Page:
Czech Republic and Slovakia

GodLovesCats

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I am going to visit these two countries for the first and only time later this month. They are on a Danube river cruise trip. When I read the ccruise itinerary, it included hyperbole about CR as an old country with its own culture despite technically being less than 20 years old. I kept thinking "The Czech Republic is only about 15 years old. Wouldn't Slovakia be the same?" As in same language, currency, cuisine, etc. How much could have changed since hte ciivil war ended? Is it "wrong" to call the dividing line the Czechoslovakian border and say it "broke up" politically?
 

Albion

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The Czechs and Slovaks are very different peoples in a number of ways, which is what led to the peaceful separation of the two a generation ago.

On the matter of the hyperbole you referred to, I do not know what information was given to you, but it is true that the two provinces which make up the Czech Republic--Bohemia and Moravia--had a prominent position in European politics and culture in centuries gone by, long before there was any Czechoslovakia. It only was created following World War I.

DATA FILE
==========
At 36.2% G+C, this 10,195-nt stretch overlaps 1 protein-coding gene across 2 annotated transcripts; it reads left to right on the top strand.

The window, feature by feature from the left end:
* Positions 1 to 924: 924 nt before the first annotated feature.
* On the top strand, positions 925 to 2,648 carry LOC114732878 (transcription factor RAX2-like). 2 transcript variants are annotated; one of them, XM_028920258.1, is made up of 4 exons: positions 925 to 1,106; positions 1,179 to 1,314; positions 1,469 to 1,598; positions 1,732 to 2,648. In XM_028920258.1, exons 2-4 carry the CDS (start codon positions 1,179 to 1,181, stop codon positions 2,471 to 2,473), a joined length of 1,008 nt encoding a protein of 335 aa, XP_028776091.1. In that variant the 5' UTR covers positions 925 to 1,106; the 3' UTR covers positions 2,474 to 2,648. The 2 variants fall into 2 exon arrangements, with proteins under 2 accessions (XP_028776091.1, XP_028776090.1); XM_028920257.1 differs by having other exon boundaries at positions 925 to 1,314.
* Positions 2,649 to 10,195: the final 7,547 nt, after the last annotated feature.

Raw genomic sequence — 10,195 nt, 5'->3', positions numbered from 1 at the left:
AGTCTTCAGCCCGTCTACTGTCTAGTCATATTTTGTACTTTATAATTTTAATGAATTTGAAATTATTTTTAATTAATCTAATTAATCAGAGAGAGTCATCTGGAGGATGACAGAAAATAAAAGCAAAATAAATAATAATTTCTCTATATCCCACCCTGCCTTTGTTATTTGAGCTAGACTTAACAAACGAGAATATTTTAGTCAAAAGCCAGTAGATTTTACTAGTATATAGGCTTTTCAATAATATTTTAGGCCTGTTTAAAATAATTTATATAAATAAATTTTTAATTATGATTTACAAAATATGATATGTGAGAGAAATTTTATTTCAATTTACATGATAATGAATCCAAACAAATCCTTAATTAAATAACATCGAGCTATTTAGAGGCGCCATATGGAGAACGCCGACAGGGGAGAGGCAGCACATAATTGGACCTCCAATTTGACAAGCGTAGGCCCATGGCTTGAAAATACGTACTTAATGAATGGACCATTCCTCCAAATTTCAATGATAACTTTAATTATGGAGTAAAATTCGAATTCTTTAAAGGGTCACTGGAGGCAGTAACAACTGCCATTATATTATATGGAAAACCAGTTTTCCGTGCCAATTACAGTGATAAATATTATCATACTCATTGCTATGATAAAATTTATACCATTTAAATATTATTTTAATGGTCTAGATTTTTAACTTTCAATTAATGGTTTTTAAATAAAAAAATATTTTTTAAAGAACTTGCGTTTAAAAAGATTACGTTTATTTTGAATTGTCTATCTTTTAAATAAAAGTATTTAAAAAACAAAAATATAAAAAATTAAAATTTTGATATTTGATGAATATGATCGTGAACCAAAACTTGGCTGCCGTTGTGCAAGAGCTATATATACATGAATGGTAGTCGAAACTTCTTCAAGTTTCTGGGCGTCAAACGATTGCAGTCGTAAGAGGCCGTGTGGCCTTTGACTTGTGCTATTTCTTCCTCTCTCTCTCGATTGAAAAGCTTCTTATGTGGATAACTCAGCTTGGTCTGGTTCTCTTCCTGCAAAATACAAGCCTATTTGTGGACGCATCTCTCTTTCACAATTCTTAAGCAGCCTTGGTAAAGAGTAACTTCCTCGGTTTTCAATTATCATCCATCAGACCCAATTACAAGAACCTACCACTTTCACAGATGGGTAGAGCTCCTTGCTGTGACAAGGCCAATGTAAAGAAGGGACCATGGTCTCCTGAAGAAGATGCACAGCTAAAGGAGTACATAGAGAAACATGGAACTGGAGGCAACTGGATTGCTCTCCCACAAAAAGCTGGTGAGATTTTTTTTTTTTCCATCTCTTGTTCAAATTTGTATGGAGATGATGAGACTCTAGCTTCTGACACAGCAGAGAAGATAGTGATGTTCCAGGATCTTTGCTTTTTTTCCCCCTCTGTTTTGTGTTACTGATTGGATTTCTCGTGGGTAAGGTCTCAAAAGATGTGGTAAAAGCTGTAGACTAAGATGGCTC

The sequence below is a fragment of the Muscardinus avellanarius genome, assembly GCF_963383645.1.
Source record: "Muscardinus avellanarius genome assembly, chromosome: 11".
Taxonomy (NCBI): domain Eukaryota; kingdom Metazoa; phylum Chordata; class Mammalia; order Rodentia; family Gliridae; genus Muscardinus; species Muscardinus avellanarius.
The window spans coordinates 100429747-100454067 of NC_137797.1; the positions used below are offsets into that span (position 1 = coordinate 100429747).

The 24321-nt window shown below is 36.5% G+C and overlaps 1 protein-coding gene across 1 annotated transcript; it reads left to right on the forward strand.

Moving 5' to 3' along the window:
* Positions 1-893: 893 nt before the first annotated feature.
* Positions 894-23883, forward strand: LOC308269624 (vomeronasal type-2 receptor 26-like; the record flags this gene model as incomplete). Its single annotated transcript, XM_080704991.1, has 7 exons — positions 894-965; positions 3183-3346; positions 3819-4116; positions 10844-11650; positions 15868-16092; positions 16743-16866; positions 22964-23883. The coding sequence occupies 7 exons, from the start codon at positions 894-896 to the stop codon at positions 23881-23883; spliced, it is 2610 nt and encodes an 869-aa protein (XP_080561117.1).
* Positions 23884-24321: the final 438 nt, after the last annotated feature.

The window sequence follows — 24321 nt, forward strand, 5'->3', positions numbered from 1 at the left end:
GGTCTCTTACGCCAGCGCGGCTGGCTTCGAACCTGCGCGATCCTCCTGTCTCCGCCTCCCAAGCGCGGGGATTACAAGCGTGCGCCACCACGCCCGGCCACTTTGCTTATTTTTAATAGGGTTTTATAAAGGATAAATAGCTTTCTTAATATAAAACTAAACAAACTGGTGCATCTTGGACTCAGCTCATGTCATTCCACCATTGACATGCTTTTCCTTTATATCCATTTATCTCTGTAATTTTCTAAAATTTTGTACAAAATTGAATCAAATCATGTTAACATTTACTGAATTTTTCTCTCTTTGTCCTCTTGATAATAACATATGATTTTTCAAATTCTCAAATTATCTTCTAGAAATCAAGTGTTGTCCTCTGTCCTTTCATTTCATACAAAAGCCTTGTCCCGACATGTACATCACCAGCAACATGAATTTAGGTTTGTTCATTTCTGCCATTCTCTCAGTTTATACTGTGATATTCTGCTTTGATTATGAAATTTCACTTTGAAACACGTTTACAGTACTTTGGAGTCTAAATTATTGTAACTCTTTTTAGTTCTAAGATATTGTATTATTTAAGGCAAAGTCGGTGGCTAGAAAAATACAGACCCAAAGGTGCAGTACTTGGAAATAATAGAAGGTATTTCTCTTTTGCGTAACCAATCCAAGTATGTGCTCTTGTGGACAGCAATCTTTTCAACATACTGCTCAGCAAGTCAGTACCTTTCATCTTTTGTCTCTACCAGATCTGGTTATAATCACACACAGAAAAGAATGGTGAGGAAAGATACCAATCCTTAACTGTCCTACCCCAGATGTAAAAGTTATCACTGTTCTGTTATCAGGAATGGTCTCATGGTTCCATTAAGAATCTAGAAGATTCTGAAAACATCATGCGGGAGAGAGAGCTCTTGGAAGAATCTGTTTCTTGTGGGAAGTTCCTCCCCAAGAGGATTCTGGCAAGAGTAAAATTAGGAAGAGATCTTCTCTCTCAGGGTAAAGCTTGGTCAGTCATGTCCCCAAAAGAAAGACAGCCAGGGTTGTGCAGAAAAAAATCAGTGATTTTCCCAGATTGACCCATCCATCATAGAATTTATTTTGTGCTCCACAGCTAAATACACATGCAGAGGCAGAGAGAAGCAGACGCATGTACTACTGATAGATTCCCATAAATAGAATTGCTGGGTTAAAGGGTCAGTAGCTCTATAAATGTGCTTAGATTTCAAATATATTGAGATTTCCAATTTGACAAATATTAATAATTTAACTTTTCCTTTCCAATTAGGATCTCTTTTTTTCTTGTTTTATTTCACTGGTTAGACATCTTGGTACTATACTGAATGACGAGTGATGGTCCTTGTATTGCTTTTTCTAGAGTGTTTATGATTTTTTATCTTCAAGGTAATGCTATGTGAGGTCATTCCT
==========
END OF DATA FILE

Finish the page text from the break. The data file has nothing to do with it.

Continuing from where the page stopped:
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dzheremi

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My recently-departed uncle Edward lived and taught for about 25 years in Partizanske (a 'factory town'; he taught English to the workers of the shoe factory there, which also made hockey pucks if you can believe that; I didn't until he brought one to Thanksgiving the last time I saw him, the only time he left Slovakia after moving there, to come home for Thanksgiving one year). From what he told me, the Slovaks are like the more 'rustic' people of the ex-CSSR. I don't know if they'd compare to American 'hillbillies' or not, but do know that he sent me a Christmas card one year with a recent image of some picturesque place in the country (I don't remember where; maybe the town he was in, or some other), and it prominently featured stone streets and a horse-drawn carriage. That's how some people still live in some areas, I guess. It is less economically developed the Czech Republic (or "Czechia", as the government has recently taken to calling it). I imagine that Prague is a destination in people's minds -- they want to go there and see the sites and feel the whimsy or whatever. I'm not so sure that the capital of Slovakia, Bratislava, evokes the same feelings. In fact, I'm fairly certain it must not, because when my other uncle John came to visit Edward years ago, he immediately took John and his wife to Budapest, Hungary, rather than showing them around Slovakia, because there's apparently not a lot to see if you're not into the country life. (Side note: This was already years ago, so maybe things have changed since then, but my uncle told me that he lived incredibly comfortably on the equivalent of $200 USD per month, with a nice flat and everything. So that could be one attraction, if you actually find something to buy.)

I've never been to either place myself, but these are the impressions that I got from my uncle and his stories about the place. Seems nice, if a bit sleepy and underdeveloped.
 
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